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If you haven’t discovered Reith Lectures (BBC, Radio 4), here is your chance. Topics vary and this year’s (2019) lecturer was Jonathan Sumption. The lectures and Q&A that follow are enlightening and entertaining. (It’s a 5-part series.)

“2019: Jonathan Sumption

The Reith Lectures

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Every federal employee knows about the Hatch Act, which dates back to 1939:

Wikipedia Hatch Act article

You can Google the following searches to find out more about the Hatch Act:

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There are print versions of the April 18, 2019, Mueller Report (“Report on the Investigation into Russian Interference in the 2016 Presidential Election“) in the marketplace (although one publication has virtually unreadable tiny print) and there are multiple online versions so take your pick.

Many public libraries have the e-book and some may have the print.

Link to a PDF copy of the report from, among other places, the Wikipedia Mueller Report article, e.g. from the “External links” section of the article.

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I heard 3 people last week (and countless others before last week) on radio news and podcasts make erroneous statements about what Metro does.

This is nothing new. I’ve heard these mangled Metro descriptions for almost 2 decades. There is zero excuse for this. There is even a not-bad Metro Wikipedia article for heaven’s sake.

So, Metro Homework for You Radio / Podcast / TV People:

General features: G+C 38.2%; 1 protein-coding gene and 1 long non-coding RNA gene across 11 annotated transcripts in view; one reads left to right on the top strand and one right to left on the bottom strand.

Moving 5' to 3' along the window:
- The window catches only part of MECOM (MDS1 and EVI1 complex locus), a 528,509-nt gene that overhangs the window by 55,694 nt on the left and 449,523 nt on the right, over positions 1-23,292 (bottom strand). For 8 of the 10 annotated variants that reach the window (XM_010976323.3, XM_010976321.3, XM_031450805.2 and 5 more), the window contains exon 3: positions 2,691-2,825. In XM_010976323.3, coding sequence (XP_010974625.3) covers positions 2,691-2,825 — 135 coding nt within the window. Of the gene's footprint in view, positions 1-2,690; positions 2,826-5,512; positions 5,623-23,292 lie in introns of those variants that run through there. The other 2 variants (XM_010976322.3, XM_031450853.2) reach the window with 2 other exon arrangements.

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Hat tip to Canadian Broadcasting Corporation Radio (via the Google Play app) where I first read / heard about this 2019 documentary.

How a missing Wikipedia entry for Who Let the Dogs Out led to a nine-year hunt for answers,” CBC Radio, Posted: Apr 25, 2019:

‘I found myself really thinking about who actually let the dogs out,’ says director Brent Hodge …” [Link to CBC story.]

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Golden Rule of Legal Writing: Never, ever cite to anything you haven’t read carefully.

There is a reason law librarians try to drill that rule into the heads of lawyers and law students (and journalists):

“Is it a “Good” Case? Can You Rely on BCite, KeyCite, and Shepard’s to Tell You?,” by Kristina Niedringhaus, JOTWELL (April 22, 2019) (reviewing Paul Hellyer, Evaluating Shepard’s, KeyCite, and BCite for Case Validation Accuracy, 110 Law Libr. J. 449 (2018)).

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Without access to a library that subscribes to a Congressional documents database (or that has retained the print), you will have a devil of a time finding many Congressional documents, especially those before the 94th Congress (1975-76) or after 1865. (See the LOC Century of Lawmaking for a New Nation, the National Archives, or the GPO Congressional Documents database.)

You might want to try Congress dot gov, where you’ll find bills and resolutions and, hmmm – no reports.

Let’s say you want to find this document, which is a “report.”

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You may or may not use a serial comma wherever (or nowhere) else you want, but woe to the person who leaves the serial comma out of legal documents, including contracts, legal opinions, statutes, regulations, and any other legal agreement or law that will be interpreted literally (and I mean literally, literally) by parties to the agreement or by a judge – or even, mercy, by a legislator or government lawyer.

Honestly now: Do you really want to pay lawyer(s!) bills and court costs when lawyers, judges, and clients end up doing battle over the meaning of a sentence when the presence of a comma would have allowed everyone to go home to supper and a peaceful night’s sleep?

Lawyers, legislators, drafters of laws, and judges have enough trouble writing clearly without adding to their own and their readers’ woes. Use the serial comma, please. It will save all of us time and money.